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White Knight Irony: IMF Threatens to Walk Away From Bailout Deal Citing Unsustainable Debt

IMF to the Rescue?

In the final minutes of the gunpoint "negotiation" between Greece and its creditors, the last two sticking points were IMF involvement and €50 billion in pledged Greek assets in return for another "bailout".

Prime minister Alexis Tsipras said he could not give in on those demand. In the end, Tsipras bowed down and kissed the feet of German chancellor Angela Merkel and her finance minister Wolfgang Schäuble on those issues, and everything else they demanded as well.

Ironically, it could very well be the IMF that comes to the rescue and sinks this inane deal.

IMF Threatens to Walk

Please consider IMF Signals it Could Walk Away from Greek Bailout Deal.

In the three-page memo, sent to EU authorities at the weekend and obtained by the Financial Times, the IMF said the recent turmoil in the Greek economy would lead debt to peak at close to 200 per cent of economic output over the next two years. At the start of the eurozone crisis, Athens' debt stood at 127 per cent.

"Greece's debt can now only be made sustainable through debt relief measures that go far beyond what Europe has been willing to consider so far," the memo reads.

Under its rules, the IMF is not allowed to participate in a bailout if a country's debt is deemed unsustainable and there is no prospect of it returning to private bond markets for financing. The IMF has bent its rules to participate in previous Greek bailouts, but the memo suggests it can no longer do so.

According to EU officials, Ms Merkel stood firm on the issue, telling the Greek premier there would be no bailout -- and therefore "Grexit" from the eurozone -- without a formal request made to the IMF for participation in a new programme. The final bailout deal states that "Greece will request continued IMF support" once its current IMF programme expires.

If the IMF were to walk away from the Greek programme, it could cause significant political and financial problems for Berlin and other eurozone creditors. Without the IMF's imprimatur, German officials have said they would struggle to win approval for any new bailout funding in the Bundestag. German MPs must approve both the reopening of new talks and the final terms of the third bailout.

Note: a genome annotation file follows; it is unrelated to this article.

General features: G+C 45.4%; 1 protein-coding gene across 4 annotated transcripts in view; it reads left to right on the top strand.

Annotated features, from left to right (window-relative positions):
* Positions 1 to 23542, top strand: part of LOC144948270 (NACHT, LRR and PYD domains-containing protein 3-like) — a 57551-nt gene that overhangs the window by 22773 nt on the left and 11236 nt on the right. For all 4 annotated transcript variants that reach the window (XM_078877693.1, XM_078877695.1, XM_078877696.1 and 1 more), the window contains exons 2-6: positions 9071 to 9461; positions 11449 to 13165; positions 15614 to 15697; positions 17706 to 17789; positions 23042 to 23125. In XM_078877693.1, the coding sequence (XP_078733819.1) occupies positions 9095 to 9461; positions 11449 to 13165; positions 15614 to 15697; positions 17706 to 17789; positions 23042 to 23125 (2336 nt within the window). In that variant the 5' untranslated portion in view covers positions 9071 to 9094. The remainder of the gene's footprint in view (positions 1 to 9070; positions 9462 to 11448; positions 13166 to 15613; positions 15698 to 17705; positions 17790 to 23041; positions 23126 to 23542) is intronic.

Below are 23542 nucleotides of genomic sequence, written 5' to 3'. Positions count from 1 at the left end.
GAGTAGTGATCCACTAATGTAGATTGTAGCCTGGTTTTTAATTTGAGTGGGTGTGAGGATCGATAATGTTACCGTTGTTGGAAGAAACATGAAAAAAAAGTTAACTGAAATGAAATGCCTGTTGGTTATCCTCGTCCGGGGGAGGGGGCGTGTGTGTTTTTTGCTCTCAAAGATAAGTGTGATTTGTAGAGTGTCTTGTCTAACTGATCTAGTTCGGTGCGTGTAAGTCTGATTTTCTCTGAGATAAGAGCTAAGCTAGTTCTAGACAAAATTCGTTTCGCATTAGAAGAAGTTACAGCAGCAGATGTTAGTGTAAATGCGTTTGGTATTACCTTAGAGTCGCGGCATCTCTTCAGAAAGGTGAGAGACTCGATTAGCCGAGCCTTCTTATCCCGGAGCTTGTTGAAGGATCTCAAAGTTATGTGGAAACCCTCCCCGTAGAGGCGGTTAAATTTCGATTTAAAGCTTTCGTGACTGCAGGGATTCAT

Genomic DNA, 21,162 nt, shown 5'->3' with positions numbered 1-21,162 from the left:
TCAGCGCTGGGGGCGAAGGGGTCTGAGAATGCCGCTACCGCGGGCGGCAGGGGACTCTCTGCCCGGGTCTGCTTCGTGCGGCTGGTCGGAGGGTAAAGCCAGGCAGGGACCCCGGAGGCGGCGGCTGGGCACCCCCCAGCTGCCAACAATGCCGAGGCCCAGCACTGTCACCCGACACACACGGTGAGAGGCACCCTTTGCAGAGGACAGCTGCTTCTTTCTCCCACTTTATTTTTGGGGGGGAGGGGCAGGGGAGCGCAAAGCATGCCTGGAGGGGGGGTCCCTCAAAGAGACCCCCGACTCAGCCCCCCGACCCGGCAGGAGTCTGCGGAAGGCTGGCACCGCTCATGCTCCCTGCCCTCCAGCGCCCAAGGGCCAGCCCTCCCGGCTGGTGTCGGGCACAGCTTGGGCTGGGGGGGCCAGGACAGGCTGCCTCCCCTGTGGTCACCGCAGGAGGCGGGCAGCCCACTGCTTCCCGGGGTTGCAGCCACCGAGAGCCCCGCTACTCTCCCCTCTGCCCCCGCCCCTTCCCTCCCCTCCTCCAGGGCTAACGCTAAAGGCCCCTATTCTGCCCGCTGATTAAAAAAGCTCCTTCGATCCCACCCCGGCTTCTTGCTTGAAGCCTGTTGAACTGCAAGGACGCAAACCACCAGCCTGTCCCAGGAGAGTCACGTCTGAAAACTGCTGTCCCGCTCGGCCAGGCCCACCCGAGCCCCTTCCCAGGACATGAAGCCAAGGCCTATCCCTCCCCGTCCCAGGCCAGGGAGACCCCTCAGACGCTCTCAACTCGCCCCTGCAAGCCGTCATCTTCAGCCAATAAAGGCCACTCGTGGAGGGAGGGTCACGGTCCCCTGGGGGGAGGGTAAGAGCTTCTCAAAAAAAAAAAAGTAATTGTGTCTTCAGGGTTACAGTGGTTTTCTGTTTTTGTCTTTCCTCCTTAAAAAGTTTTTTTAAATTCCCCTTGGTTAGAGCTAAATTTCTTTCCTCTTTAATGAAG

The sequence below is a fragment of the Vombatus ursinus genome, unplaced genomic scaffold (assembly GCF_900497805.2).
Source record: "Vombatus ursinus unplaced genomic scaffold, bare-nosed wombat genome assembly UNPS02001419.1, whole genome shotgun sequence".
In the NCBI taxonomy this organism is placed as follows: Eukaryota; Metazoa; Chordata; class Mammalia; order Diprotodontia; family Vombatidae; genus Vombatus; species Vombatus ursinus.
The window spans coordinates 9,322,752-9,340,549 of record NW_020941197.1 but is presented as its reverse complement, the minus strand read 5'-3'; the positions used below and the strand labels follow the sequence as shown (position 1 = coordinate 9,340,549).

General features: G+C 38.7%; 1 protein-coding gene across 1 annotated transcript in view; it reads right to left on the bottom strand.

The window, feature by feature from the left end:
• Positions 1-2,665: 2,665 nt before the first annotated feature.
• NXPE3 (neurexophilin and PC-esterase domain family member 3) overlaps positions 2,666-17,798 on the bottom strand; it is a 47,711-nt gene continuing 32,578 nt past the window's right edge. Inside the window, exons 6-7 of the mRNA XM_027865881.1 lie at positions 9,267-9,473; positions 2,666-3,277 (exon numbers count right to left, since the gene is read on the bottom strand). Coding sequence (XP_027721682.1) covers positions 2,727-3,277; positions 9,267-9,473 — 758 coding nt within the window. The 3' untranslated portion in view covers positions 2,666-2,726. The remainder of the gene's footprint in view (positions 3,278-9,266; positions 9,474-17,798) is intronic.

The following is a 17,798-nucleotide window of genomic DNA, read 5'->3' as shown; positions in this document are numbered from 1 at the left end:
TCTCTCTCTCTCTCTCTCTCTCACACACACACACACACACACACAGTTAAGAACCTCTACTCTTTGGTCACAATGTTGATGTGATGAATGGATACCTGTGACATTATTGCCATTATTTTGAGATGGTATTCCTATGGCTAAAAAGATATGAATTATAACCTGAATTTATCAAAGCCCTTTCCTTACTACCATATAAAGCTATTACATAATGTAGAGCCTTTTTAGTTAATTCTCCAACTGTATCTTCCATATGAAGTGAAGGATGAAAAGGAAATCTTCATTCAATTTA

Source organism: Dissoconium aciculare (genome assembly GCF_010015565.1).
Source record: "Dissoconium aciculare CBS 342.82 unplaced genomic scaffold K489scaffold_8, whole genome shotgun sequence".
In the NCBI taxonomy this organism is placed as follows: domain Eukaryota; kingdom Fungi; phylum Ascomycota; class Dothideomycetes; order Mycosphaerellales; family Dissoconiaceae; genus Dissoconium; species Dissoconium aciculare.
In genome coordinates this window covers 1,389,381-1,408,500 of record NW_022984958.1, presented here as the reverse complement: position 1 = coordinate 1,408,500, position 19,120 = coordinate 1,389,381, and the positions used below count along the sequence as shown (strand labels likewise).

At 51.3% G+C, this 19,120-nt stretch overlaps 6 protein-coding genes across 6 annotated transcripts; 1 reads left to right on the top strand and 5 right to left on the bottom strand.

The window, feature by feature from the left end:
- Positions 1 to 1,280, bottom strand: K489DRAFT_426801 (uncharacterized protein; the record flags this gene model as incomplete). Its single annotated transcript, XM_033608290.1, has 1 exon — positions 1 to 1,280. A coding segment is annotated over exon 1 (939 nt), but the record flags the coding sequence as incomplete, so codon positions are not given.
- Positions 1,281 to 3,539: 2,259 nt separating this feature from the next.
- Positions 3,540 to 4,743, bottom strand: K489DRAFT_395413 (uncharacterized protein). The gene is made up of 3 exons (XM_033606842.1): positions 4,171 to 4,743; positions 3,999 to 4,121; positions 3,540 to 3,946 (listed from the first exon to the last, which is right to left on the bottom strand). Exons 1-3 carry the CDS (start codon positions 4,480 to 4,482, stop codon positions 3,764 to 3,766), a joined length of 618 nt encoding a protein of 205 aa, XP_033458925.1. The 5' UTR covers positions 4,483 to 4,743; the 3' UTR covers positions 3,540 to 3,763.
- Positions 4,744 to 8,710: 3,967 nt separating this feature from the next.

In addition, an EU official said that of the €86bn in Greek financing requirements, the European Stability Mechanism -- the eurozone's €500bn bailout fund -- was expected to put up only €40bn-€50bn. 

Under the terms of IMF participation in Greece's second bailout, eurozone officials had agreed they would take steps to ensure Athens debt fall go "substantially lower" than 110 per cent of gross domestic product by 2022. The new IMF memo said it is now projected to be at 170 per cent by 2022.

It added that financing in a new programme would make Greece's bailout funding levels so large that they would exceed "the 15 per cent of GDP threshold deemed safe" under IMF rules, and would "continue rising in the long term".

EU leaders have only proposed lengthening maturities on existing eurozone bailout loans rather than full-scale writedowns, which Berlin argues is against EU law.

But the IMF memo said eurozone leaders needed to look at the issue more immediately and in amounts far larger than currently under consideration.

Among the options it suggested was a "very dramatic extension" of repayment plans with a "grace period" another 30 years on the "entire stock of European debt" -- meaning Greece would not make a single interest or principle payment on eurozone loans until 2053; it already has such a grace period until 2023.

Alternatively, eurozone creditors would have to make "annual transfers to the Greek budget" -- meaning eurozone grants to Athens -- or "deep upfront haircuts", the IMF said.

White Night Irony

It would be fitting irony if the IMF saved Tsipras from himself.

Even if Greek parliament foolishly accepts terms that cannot possibly be fulfilled economically, the IMF may walk away, killing the deal outright.

Alternatively, the IMF may force the ball back in Germany's court.

Musical Tributes

Many songs with the word "walk" in them come to mind . In hope that the IMF does indeed walk away I offer ...

I'm Walking

Walk Like a Man

In contrast, Tsipras crawled like a helpless baby, at best. The next tribute is about what Tsipras should have done, but didn't.

Watch The Four Seasons "Walk Like a Man" music video from 1963. It features the foursome singing at a dance hall overlooking an interesting variety of energetic fans unleashing dance moves that could have only come out of the 1960s. During the recording sessions that produced the hit song, producer Bob Crewe would stop at nothing for the perfect take. After realizing that a fire had broken out in the room above the studio, he blocked the studio door and continued recording until firemen had to force their way in and pull Crewe out.

For further discussion of the gunpoint deal and humiliating cave-in by prime minister Tsipras, please see ....


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